So you want to write. Great, but about what?
I’ve found that there are fazes of difficulty when it comes to writing a novel. The first phase, trying to figure out what to write about, is sometimes so off-putting that the writing process starts and ends there.
Finding inspiration for a poem, short story, play, novel, etc. doesn’t have to be so repulsive that you abandon ship before setting sail.
Take a second to look around you. There’s inspiration everywhere. You may find it in a conversation you overhear, the way the sky looks at sundown after a storm, or a song. If you’re anything like me, you’ll just get this feeling inside. I would think the feeling is similar to a bride trying on the perfect wedding dress for the first time.
Take for example the plot for my novel, Lost Girls. For me, the inspiration came after watching a video on YouTube one morning while eating breakfast before heading off to college. Within seconds of the video, I knew I would write a novel one day with that as the inciting incident. I had no clue it would be my first completed novel or that I would finish it almost two years to the date of first seeing the video, but that video left an itch inside of me, an itch to write.
I sat on the idea for a good month or two before planning anything. I knew I wanted my female protagonist, who later became Felicity Walker, to find the missing person posters in the middle of the woods like the man in the video did. But that was too boring of a story by itself. So what if she found missing person posters? Sure, I assume that in itself is a scary event, but that wasn’t enough of a plot to write a novel about. That’s when I decided she was on one of the missing person posters.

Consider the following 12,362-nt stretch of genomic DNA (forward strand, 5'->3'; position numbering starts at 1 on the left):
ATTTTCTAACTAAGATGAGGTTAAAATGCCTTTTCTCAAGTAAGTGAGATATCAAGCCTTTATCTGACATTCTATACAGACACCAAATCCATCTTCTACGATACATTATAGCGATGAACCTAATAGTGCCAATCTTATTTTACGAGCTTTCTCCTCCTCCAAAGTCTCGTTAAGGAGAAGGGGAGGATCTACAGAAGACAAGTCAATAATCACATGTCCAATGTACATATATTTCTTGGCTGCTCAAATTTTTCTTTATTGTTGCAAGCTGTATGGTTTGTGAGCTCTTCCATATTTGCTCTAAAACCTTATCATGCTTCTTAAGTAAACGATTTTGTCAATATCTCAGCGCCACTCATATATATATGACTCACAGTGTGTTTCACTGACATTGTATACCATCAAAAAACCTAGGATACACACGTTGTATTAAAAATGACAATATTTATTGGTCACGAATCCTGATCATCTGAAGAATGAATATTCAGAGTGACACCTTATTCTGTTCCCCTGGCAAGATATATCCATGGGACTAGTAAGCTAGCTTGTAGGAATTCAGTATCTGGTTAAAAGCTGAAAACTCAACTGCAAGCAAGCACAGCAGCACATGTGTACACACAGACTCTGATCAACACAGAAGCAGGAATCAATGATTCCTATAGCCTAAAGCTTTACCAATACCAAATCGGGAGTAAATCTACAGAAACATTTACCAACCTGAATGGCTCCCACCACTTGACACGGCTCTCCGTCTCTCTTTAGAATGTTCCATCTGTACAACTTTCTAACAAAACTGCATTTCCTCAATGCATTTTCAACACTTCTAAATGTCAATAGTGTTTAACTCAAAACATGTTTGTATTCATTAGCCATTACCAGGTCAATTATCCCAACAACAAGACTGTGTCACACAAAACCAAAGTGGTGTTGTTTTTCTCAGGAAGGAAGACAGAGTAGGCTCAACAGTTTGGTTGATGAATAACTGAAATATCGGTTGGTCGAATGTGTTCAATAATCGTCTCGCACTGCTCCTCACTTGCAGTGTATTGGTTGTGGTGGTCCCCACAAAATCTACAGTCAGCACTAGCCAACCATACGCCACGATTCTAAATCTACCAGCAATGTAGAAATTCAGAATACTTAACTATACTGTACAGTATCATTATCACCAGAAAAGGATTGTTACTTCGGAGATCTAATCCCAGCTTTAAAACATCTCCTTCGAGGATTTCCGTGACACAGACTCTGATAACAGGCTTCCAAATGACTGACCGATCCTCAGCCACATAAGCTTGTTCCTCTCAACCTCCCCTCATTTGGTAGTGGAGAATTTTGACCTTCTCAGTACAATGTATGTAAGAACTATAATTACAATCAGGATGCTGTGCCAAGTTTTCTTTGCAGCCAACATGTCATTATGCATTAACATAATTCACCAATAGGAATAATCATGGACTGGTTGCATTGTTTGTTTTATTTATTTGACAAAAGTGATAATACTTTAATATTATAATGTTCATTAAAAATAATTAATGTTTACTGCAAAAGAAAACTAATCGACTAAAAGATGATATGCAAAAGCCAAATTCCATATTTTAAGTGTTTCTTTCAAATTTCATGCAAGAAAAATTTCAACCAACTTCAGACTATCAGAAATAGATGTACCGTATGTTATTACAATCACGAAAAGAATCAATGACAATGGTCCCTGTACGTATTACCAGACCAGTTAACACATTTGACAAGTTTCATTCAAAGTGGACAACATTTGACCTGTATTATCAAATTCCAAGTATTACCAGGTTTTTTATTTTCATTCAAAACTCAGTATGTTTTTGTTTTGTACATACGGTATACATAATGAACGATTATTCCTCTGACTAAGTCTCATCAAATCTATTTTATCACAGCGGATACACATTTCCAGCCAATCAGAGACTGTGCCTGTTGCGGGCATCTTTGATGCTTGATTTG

For another few months, I bounced back and forth of the reaction she would have. Would she run home and talk to her parents about it? Would she spend the whole novel trying to solve this mystery, just to find out she was kidnapped as a child? That would make for an interesting novel, but it started to develop further into a crime novel rather than a thriller.
I once read a blog that said to give your character the least chance of survival. It said to think of all the possible things that could go wrong in that character’s life and give it to them. Take the Harry Potter series for example. Harry was an orphan who was not only the outcast in his new family, he was also hated beyond belief. When he finally felt like he belonged in the wizarding world, it was revealed he’s The Boy Who Lived, which immediately isolated him from half of that world. As the stories progressed, Harry and his friends faced countless hardships.
This little tip then gave me the idea to make Felicity an orphan with a dark past to add so much more depth and emotion to the inciting incident of the novel.
For the characters in Lost Girls, I half used tidbits of people in my real life to help with character development. What really helped me truly get inside the mind of a character through the developing storyline was to do just that- get in their head(s). For this I took a personality test, answering each questions as for how I think my character would react. The answers from the test helped me understand the reasoning behind said character’s actions and how they would normally interact with individuals and their surroundings based on their personality.
From there, these little ideas turned into a full-length novel. Don’t get me wrong, the process wasn’t as smooth as I make it sound. It consisted of a dozen drafts and two complete re-writes, but each time I got closer to the novel I was trying to write all along.
And to think, had I not watched that video two years ago, I wouldn’t have written a novel I love, and I hope you do too.